• The Sallie Mae website states that accounts are "FDIC insured," for whatever that's worth.
  • Yes, it's just another bank, but no direct connection to the Federal Government, as Crash was apparently believing.
  • @newgirl: Thank you. Picked up my 3% 2 year CD today. Local deal not Sallie Mae.
  • @Derf
    What is the minimum amount needed to obtain a 3% APY, 2 year CD?
    Not a buyer; but curious.
  • @Catch22 ... I see a $2,500.00 minimum there. Have to just scroll down further.
  • Sweet. Better than Schwab today ...

  • @Crash
    I see that info at the bottom, but the heading is account balance and fees. I don't believe this is expressing the minimum CD purchase. I may be incorrect.
    This is why I asked Derf about his purchase, to get the info directly from a customer.
  • @catch22: $500 minimum, no max deposit amount ! 2.75% 1 year-2.85 18 month
  • Old_Joe said:

    Yes, it's just another bank, but no direct connection to the Federal Government, as Crash was apparently believing.

    No, just the reverse: they are misrepresenting themselves with that name, as if an arm of the REAL Sallie Mae. @Derf, hi. Where did you uncover that $500 minimum from where it's buried on the website? I can find nothing of the sort... Thanks.
  • @ Crash; Brother told me he saw it posted in local newspaper. Southern WI. bank. Wisconsin River Bank.
    Crash , as long as I have you on the line, have you been doing any fishing?
  • edited April 11
    Hi @Derf, If you want FDIC Insurance to cover your deposit then coverage is limited to $250,000 per depositor per FDIC bank.
  • @Derf, not yet. Saturday will be my first day. But whatever I catch will be leftover from last year. In May, my fav. pond will be stocked with brown trout. Around Memorial Day, they'll throw in the channel catfish. Northern Connecticut. The out of State price for the license has been worth it. What about yourself?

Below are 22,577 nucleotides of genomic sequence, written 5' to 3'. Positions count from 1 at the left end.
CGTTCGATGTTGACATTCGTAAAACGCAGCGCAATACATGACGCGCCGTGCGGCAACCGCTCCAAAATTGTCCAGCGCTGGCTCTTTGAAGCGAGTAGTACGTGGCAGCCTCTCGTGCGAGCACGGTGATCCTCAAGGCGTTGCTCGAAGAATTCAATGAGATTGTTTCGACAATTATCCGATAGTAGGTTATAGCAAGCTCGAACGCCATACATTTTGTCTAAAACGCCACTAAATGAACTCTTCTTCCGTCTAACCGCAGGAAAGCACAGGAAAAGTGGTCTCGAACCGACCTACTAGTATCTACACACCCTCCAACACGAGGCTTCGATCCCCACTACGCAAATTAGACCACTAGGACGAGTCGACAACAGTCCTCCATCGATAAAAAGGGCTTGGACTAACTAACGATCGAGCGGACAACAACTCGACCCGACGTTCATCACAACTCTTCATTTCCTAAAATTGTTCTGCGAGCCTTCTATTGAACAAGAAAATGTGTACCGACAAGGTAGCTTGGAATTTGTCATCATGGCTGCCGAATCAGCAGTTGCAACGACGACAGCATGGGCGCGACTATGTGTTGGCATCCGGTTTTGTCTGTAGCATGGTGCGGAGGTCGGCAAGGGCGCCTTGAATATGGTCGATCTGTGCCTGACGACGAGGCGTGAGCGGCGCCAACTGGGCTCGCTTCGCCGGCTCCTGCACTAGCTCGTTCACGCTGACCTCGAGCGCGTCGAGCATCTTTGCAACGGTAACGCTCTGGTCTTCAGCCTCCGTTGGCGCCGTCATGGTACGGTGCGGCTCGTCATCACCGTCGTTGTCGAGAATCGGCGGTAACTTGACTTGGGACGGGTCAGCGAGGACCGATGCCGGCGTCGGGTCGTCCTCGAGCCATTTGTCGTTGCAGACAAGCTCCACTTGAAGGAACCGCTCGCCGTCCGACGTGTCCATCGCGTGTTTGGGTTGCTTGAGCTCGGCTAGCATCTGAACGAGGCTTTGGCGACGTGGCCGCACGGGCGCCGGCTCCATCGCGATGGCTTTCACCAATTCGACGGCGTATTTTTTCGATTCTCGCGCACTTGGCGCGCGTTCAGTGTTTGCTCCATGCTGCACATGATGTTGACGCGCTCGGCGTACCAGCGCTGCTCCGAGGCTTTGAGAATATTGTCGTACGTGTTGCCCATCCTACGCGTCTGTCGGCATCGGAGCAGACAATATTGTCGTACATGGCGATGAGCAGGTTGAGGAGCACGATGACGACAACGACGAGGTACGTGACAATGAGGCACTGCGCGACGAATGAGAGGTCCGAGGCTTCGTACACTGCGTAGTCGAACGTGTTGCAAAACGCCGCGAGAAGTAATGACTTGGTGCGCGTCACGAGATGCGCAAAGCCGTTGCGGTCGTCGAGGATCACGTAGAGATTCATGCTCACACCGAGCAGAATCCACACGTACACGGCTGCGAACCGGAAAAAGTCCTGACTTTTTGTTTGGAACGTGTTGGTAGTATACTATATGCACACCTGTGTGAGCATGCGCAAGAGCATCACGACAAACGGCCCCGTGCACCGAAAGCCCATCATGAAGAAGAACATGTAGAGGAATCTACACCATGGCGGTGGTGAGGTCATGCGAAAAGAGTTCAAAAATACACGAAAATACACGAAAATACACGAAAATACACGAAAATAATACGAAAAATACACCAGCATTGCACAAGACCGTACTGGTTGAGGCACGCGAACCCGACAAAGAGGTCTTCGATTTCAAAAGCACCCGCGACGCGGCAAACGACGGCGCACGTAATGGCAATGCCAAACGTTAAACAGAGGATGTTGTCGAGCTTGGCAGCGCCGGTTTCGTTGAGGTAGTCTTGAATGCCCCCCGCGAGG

• @Old_Skeet : Ten Four on the 250k,not even close. Currently doing the new money thing. They want your money & will pay up to get it ,but very little to keep it in place !!
  • edited April 12

    My thoughts.

    I guess where I was going with this is that many investors have built sizeable portfolios through their life times. And, some have been known to go to, or to build, a large cash position form time-to-time. That is why many brokerage firms have a bank deposit program, in place, so when your cash level reaches a certain mark within your portfolio (say $100k) a new deposit is automatically opened at another FDIC insured bank in your behalf.

    Also, know, student loan portfolios are carrying high default rates. Seems, form my perspective, this bank is having to make it real attractive interest rate wise to lure depositors thus their willingness to pay above average yields to secure deposits.

    In the past, I've had some high interest rate CD's where the banks closed or were taken over by another. Thank goodness I had these CD's in my brokerage account as the brokerage house did all the FDIC claim filing paper work (in my behalf); and, I was usually made whole within just a few days of receiving a default notice.

    I did not look into all the details about this CD offer because I buy my CD's through my brokerage house; and, this was not an offer that they were carrying. Also ... an advantage of buying broker sold CD's is that they can be sold before maturity without penalty. I'm thinking these can't.


    I'd never hold something like this unless it was broker sold and held within the confines of my brokerage account.


  • edited April 12
    @Old_Skeet: Never thought about this side of the story. Earlier in year I bought a few small CD's through broker's. With that said I'm wondering why CD's show values rising from less than original value. Would that be the broker fee taking effect.

    I do recall banks being sold & a few take over in this neck of the woods, so may take a deeper look at CD. I do recall a penalty if sold (cashed out) within in 90 days.

    O_S is .4 % worth fishing for on a CD ? What do others think ?

    @Crash: I did some pier fishing while in Texas,Jan.Feb. Two or three meals ,so as by that comment the bit wasn't on. Will be purchasing WI. license soon.

    Have a good weekend, Derf
  • edited April 13